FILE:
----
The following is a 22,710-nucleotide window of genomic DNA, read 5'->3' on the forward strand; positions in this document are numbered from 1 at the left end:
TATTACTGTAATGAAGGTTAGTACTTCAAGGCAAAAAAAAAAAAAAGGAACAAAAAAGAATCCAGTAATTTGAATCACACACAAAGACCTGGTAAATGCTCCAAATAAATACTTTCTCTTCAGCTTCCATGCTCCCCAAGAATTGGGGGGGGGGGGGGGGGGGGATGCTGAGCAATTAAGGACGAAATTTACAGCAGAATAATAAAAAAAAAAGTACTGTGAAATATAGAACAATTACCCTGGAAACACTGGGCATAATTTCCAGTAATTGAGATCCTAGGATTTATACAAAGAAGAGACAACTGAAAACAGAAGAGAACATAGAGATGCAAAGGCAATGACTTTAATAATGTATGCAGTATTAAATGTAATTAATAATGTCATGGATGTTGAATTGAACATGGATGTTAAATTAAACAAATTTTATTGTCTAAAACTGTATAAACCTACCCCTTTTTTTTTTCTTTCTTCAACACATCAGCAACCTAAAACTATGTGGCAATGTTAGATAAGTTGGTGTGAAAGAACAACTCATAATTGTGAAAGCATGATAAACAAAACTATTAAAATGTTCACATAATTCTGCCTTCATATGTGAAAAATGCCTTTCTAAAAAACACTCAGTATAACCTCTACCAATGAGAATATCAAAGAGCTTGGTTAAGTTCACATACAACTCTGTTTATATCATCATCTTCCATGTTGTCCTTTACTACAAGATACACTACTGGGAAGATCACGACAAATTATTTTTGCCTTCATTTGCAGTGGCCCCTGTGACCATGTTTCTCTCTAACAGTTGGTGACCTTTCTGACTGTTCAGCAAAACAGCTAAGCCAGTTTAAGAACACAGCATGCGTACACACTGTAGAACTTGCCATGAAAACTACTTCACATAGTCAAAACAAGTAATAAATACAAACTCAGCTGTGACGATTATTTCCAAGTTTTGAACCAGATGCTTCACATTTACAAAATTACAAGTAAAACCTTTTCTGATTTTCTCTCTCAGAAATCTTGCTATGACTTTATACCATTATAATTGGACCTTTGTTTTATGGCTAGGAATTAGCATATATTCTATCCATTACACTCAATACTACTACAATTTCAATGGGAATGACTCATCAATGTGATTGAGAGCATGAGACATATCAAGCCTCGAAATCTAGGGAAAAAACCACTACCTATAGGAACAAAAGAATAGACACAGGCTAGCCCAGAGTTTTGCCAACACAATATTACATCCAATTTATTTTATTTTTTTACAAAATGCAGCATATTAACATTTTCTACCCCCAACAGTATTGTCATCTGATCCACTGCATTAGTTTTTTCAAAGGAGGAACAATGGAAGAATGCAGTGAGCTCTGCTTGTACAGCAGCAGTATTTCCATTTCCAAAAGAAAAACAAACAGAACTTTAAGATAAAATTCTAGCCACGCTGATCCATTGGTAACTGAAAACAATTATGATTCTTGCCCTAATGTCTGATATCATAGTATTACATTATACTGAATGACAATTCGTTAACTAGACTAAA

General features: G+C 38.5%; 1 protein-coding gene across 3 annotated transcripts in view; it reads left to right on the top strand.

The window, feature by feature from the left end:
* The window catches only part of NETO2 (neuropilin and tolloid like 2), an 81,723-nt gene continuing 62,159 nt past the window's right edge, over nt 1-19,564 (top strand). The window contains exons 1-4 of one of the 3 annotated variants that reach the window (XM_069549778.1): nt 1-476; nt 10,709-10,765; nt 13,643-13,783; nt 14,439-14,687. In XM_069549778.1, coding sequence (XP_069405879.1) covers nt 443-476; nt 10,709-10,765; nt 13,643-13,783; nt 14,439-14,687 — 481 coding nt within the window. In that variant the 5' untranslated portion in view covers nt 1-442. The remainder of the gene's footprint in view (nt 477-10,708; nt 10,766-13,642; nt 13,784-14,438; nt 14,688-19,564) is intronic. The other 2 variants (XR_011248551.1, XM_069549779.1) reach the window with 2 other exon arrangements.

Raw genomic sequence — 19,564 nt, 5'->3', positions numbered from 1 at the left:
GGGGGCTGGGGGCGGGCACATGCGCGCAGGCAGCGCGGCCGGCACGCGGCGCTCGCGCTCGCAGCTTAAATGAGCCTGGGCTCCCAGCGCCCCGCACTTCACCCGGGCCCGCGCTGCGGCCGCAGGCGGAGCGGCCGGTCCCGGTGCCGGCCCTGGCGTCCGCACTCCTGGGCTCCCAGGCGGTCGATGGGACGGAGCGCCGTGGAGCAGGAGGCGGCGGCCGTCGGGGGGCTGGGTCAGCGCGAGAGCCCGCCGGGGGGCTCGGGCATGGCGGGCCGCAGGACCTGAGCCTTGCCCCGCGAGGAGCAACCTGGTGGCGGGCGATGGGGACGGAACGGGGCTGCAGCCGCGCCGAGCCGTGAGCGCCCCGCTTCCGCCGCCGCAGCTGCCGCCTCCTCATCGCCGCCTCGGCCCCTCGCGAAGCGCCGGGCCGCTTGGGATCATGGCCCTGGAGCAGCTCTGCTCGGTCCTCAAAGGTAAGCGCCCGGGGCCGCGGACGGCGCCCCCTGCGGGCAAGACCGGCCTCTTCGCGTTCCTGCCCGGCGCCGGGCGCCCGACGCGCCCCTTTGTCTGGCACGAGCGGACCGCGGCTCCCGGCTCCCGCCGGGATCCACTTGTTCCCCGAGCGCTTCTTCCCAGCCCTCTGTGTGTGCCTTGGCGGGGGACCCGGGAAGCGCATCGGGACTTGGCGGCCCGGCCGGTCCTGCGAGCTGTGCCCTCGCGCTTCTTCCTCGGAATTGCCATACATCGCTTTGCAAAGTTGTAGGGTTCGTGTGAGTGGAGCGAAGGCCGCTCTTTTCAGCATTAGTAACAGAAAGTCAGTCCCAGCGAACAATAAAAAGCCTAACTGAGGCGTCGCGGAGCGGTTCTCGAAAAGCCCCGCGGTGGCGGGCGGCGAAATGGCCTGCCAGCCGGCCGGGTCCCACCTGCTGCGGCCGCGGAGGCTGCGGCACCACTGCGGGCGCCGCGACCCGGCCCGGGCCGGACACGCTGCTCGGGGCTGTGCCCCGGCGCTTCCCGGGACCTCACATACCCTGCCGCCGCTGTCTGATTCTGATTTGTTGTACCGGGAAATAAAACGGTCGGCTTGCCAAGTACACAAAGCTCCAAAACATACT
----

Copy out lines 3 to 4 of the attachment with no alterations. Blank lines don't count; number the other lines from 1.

General features: G+C 38.5%; 1 protein-coding gene across 3 annotated transcripts in view; it reads left to right on the top strand.

The window, feature by feature from the left end: